In addition to the meter itself, the surrounding metal housing box or base can also be painted to refresh its appearance. Proper prep and masking is key for a pro-level finish.

Can I Paint My Gas Meter Box?

The metal housing surrounding a gas meter can absolutely be painted just like the meter itself, provided you follow utility guidelines. Use the same oil-based paints and meticulous surface prep for great results.

Tape off the meter, valves, gauges, and all other components before spray painting the box enclosure for the most professional finish. Allowing overspray onto the meter components can impair functionality.

Can I Paint My Meter Base?

For gas meters on concrete or masonry bases, it is also fine to paint the bases while avoiding spraying the meter itself. This helps the meter blend in rather than clashing against a stained base.

Use exterior masonry paints and primers designed for use on concrete, stucco, brick, and other masonry materials. Properly mask off the meter first for best results.

Covering Gas Meters: Risks and Alternatives

To help a rusty gas meter blend in better with home exteriors, some homeowners consider covering them rather than painting. But fully enclosing meters can be very hazardous. There are safer alternatives.

Is it OK to Cover a Gas Meter?

It is never advisable to fully seal off a gas meter behind boards, covers, or siding without proper ventilation. Gas meters release exhaust gases that require adequate airflow. Covering also inhibits access and visibility.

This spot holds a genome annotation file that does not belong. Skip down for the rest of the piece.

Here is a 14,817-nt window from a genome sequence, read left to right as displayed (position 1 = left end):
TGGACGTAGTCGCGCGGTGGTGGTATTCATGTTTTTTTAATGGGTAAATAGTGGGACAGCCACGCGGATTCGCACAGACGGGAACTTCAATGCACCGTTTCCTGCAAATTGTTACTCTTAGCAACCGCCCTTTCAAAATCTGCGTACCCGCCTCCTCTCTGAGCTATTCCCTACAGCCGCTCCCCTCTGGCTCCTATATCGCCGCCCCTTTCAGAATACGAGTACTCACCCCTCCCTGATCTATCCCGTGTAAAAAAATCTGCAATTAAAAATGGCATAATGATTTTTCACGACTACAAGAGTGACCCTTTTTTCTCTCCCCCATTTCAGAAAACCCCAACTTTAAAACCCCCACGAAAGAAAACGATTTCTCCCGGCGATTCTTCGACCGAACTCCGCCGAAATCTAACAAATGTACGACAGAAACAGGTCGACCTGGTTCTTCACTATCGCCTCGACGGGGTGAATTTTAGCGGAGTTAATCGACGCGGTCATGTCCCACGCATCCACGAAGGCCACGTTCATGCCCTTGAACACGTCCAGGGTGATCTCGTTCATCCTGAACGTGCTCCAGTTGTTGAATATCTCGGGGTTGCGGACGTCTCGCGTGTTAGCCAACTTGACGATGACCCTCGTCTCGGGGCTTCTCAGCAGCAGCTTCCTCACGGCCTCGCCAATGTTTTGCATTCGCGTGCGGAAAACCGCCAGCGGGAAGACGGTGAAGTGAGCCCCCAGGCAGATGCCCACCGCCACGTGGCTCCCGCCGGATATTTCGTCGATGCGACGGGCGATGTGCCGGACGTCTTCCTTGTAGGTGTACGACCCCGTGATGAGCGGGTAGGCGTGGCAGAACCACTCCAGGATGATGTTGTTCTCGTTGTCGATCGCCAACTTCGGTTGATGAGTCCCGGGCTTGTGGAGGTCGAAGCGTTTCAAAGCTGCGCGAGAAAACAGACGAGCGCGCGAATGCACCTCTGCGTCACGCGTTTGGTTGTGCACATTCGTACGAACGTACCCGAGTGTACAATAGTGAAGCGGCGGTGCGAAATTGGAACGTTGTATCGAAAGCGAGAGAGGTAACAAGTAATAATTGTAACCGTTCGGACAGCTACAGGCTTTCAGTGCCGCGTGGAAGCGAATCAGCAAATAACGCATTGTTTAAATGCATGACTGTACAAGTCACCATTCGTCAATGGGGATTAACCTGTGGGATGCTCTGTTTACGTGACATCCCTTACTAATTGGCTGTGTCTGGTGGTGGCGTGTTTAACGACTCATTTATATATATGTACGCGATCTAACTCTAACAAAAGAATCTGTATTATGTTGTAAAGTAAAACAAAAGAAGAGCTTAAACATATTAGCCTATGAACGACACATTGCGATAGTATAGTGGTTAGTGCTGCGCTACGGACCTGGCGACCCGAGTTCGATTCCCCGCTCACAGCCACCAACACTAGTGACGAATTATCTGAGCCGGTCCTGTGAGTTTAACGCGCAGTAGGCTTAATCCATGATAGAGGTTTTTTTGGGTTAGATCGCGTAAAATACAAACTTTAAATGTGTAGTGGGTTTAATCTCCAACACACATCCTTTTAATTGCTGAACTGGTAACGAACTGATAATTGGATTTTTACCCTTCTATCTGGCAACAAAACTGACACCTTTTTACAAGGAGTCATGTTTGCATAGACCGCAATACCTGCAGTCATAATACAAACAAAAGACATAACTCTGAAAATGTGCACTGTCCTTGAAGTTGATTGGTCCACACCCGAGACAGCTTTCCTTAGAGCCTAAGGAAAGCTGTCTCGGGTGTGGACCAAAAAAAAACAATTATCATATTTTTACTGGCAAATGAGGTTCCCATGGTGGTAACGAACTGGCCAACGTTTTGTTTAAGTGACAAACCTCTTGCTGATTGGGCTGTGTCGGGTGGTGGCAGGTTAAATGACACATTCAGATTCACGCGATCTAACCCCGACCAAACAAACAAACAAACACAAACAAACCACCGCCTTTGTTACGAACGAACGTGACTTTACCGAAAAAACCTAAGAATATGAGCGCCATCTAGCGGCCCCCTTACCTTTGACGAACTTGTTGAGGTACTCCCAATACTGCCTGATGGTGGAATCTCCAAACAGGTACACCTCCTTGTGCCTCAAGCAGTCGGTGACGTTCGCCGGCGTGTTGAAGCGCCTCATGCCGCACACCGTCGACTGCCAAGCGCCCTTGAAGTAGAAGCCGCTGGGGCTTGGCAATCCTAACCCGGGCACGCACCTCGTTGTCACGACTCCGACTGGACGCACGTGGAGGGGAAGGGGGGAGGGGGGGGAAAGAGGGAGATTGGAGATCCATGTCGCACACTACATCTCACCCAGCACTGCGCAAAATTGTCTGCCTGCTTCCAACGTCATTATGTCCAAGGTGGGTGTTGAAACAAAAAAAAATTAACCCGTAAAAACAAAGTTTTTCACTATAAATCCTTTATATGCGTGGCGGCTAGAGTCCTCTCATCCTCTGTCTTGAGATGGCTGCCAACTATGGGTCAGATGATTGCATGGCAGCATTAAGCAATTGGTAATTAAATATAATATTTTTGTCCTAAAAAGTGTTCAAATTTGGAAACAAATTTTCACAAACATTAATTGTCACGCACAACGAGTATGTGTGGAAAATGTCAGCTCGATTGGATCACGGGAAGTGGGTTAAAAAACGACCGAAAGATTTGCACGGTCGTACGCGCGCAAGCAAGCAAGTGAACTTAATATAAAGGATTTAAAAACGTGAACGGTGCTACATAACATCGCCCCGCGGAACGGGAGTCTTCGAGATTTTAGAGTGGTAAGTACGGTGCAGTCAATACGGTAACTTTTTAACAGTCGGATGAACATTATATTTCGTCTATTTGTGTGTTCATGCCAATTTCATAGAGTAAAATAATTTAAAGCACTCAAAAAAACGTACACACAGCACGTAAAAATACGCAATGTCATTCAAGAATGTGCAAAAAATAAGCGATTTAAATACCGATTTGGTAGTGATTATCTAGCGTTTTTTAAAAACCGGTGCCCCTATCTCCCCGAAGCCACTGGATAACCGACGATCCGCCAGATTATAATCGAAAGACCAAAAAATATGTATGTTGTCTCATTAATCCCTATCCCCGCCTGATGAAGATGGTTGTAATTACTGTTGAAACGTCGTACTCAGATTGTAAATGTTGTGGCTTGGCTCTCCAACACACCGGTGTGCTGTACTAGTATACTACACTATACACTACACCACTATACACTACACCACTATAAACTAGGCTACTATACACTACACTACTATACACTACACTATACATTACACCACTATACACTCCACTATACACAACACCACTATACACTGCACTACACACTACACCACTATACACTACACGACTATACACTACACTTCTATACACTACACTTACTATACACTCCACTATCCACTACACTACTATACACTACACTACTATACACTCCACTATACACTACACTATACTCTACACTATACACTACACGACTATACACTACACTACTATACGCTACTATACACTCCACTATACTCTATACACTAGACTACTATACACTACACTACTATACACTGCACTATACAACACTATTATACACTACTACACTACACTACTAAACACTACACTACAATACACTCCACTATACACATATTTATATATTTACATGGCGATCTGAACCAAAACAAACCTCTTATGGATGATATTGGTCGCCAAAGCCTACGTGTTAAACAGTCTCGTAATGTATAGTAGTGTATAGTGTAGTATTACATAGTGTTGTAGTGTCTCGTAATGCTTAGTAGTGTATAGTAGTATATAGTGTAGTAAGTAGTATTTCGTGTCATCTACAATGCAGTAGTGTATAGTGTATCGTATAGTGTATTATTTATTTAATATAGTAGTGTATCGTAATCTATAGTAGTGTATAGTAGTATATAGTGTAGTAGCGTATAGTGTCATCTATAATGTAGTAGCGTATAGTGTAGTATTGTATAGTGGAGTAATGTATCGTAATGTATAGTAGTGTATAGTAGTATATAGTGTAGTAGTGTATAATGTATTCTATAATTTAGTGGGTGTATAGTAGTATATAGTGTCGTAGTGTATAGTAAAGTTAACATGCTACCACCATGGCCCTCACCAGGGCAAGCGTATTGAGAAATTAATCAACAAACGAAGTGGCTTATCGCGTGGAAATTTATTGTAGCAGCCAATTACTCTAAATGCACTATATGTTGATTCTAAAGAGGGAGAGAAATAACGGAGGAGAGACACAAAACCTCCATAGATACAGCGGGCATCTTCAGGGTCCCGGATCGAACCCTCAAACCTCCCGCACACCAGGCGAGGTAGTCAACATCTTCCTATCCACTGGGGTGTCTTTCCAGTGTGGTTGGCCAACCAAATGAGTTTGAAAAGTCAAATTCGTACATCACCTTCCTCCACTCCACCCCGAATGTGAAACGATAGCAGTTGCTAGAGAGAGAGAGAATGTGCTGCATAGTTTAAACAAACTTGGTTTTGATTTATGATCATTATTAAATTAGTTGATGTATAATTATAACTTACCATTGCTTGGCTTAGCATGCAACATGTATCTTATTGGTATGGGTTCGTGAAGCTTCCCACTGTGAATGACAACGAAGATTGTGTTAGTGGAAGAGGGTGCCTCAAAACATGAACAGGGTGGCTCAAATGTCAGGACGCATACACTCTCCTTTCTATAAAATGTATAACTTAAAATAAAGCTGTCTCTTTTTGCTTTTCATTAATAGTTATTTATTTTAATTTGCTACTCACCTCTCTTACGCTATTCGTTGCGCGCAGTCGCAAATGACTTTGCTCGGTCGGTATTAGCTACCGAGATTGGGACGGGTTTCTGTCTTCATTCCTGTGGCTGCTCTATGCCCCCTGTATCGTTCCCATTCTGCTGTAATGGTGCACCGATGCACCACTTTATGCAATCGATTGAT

Enclosing a meter can also trap moisture between the cover and the meter surface leading to accelerated rusting. Any covers should have spacers or louvers for ventilation and drainage.

Risk of Moisture Trapping

Direct contact with moisture is one of the primary causes of rust and corrosion on gas meters. Enclosures that prevent air circulation allow humid air and water to get trapped against the meter casing. This quickly damages the metal.

Adequate ventilation and drainage are vital for covered meters. Professional meter concealment boxes have louvers and gaps specifically for this purpose. DIY covers often lack sufficient venting.

Allow Access to Components

Covers should be designed for easy removal so utility workers can quickly access the full meter and valves in case of emergency shut-off needs. Screws or removable panels enable quick access compared to more permanent coverings.

Try Landscaping Instead

Rather than attempting to cover up an ugly meter, consider screening it with strategic landscaping such as shrubs, trellises, or an arbor. This hides the view while still allowing open air access to the meter.

Professional Painting Services by Gas Providers

Some utility companies offer professional painting services for old rusty gas meters they own and maintain. This ensures proper regulations and methods are followed.

Free Painting by Utilities

For very old or badly rusted meters, your local gas company may paint them for free as part of their equipment maintenance. Contact them to inquire about meter painting programs.

Utility workers are trained in proper prep methods, paint selection, application, and visibility requirements. They know how to preserve full meter functionality.